A mink carcass is a potential source of valuable information. Whenever possible, WRT and its partners aim to collect, examine and sample every one captured or found dead, anxious to learn its age, sex, reproductive status, where it came from and which other mink it’s related to (both from genetics). We would be very grateful if you could inform WRT via the website if you catch a mink. We will respond quickly. At minimum, we would ask you to send us a photo of the animal and, if possible, a small piece of the ear for genetics analysis (a postage paid envelope will be supplied). If you live in or near East Anglia, we will probably arrange to collect your mink. If not, once you have photographed the animal and taken a bit of tissue, the animal can be returned to nature, either buried or placed under a hedge, say, where scavengers and natural processes will quickly recycle it, just as would happen if the mink had died in the wild.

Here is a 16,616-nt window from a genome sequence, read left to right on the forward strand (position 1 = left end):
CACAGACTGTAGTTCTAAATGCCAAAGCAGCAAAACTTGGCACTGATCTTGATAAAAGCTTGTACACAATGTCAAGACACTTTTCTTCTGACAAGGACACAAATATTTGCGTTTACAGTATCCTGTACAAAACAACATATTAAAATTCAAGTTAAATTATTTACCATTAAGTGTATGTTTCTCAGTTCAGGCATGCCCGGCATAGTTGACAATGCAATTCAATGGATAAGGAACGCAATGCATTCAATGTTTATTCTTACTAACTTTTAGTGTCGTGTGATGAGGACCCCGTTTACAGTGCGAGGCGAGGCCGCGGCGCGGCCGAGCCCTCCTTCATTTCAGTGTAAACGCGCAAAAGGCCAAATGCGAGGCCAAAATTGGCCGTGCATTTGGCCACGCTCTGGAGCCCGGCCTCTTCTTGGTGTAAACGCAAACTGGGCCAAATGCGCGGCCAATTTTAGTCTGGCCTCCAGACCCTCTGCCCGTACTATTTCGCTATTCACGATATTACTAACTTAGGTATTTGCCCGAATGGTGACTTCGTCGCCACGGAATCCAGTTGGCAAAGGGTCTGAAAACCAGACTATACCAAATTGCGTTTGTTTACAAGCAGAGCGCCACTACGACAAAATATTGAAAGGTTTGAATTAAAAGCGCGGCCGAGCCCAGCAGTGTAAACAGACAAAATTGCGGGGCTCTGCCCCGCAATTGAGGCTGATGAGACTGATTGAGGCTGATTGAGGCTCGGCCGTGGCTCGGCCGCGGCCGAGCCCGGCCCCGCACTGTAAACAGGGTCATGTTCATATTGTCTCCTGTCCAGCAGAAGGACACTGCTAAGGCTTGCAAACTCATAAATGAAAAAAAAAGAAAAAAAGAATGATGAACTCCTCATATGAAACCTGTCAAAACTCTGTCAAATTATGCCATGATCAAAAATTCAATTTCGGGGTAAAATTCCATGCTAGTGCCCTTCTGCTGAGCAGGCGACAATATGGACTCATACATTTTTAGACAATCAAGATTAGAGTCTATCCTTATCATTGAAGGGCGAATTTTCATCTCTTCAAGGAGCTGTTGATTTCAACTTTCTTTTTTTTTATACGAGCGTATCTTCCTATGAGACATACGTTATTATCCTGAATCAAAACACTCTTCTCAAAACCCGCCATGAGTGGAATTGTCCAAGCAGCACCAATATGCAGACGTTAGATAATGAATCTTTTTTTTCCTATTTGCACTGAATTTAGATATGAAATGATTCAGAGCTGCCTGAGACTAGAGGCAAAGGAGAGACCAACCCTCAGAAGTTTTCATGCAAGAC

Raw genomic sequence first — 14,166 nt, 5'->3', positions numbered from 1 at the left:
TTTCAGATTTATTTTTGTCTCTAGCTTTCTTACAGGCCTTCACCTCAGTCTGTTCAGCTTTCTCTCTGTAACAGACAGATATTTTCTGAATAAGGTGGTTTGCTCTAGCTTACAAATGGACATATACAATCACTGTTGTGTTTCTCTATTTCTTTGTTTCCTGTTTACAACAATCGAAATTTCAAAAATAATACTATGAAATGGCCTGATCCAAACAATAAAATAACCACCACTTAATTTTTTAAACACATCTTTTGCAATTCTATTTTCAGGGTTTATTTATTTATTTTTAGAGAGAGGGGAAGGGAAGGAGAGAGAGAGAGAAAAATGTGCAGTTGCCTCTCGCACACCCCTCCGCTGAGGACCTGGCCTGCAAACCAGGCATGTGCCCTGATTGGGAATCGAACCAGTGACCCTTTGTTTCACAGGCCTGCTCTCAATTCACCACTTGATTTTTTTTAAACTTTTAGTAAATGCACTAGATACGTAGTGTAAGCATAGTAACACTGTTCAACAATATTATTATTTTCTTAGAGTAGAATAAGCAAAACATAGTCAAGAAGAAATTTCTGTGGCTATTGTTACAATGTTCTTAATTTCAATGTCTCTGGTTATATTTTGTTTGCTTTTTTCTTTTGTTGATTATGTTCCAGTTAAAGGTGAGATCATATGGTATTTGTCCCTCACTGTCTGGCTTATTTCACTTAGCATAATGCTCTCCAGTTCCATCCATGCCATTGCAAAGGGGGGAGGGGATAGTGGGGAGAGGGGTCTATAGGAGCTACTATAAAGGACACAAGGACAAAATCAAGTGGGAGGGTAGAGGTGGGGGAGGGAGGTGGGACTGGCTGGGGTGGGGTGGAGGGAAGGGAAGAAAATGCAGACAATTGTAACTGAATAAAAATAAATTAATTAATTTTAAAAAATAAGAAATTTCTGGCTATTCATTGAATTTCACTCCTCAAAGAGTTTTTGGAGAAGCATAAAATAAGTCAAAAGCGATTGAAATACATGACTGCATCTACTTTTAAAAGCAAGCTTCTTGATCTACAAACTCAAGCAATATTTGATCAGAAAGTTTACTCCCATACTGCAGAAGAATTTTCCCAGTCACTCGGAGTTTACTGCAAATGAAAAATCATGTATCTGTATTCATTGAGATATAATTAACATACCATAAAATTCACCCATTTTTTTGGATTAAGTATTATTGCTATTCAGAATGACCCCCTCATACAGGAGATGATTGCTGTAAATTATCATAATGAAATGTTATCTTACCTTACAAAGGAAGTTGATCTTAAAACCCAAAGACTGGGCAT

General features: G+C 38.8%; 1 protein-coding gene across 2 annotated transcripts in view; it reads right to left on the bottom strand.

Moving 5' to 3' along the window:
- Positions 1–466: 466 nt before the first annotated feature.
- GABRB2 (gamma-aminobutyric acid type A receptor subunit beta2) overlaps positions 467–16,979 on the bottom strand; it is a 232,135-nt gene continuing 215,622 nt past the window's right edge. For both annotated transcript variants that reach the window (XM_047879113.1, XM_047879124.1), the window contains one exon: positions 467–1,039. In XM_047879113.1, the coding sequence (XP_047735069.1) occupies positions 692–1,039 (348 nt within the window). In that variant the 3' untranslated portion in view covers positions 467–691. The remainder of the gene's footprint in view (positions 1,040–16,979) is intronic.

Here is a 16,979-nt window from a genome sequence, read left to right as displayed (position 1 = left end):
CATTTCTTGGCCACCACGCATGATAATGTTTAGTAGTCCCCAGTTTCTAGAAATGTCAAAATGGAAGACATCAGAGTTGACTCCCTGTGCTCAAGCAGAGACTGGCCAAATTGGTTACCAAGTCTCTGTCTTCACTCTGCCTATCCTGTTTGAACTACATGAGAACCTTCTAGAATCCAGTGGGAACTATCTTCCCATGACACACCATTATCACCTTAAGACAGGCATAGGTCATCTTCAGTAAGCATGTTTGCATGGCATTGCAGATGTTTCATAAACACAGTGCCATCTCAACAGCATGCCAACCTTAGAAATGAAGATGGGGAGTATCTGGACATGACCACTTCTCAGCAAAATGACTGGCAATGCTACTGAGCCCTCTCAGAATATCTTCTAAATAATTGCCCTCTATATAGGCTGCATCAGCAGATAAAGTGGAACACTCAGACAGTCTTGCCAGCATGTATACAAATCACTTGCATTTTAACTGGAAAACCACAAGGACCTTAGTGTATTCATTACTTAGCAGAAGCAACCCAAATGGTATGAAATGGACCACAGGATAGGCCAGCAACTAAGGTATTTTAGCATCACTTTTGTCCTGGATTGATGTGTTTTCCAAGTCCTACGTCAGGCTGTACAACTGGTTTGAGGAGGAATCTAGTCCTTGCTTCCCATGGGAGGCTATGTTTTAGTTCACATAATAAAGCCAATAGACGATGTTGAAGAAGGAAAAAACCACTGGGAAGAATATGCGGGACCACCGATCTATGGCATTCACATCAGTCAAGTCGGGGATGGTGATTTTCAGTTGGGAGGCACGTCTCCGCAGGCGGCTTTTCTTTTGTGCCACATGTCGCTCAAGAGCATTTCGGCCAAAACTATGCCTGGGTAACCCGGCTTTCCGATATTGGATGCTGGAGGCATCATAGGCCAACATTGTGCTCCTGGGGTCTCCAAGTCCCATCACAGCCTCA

Where should a mink trap be set up?2023-08-22T11:04:17+00:00

Mink are semi-aquatic, and spend most of their time in or near water. The vast majority live on streams, rivers, canals, ponds and lakes, but many in west Scotland, especially, are equally at home on coastal fringes. Your chances of catching a mink are consequently greatly enhanced if you place your trap on or near water.

Mink love to climb on a floating platform. A trap placed on a raft is therefore likely to be visited by any passing mink, and is also much less likely to catch terrestrial animals such as rabbits, hedgehogs, squirrels and stoats, all of which would demand a trap visit. For these reasons, almost all WRT traps are situated on a raft tethered to the bank of a waterway or water body. In a small minority of cases (e.g. when a river is in spate or a raft might form an obstruction) a trap situated on the bank may be a better option, and a raft would certainly not be a good option in marine waters.

These exceptions aside, WRT recommends placing a trap on a raft. Fortunately, a suitable raft, with a custom-designed tunnel to accommodate a cage trap, can be easily purchased. The raft of choice for WRT at present is made by Filcris Ltd. It is made of recycled plastic, does not shed polystyrene balls into the environment, and will last many, many years. We term a custom mink raft equipped with a smart mink trap as a ‘smart mink raft’ or ‘smart raft’. This is the standard equipment unit of WRT.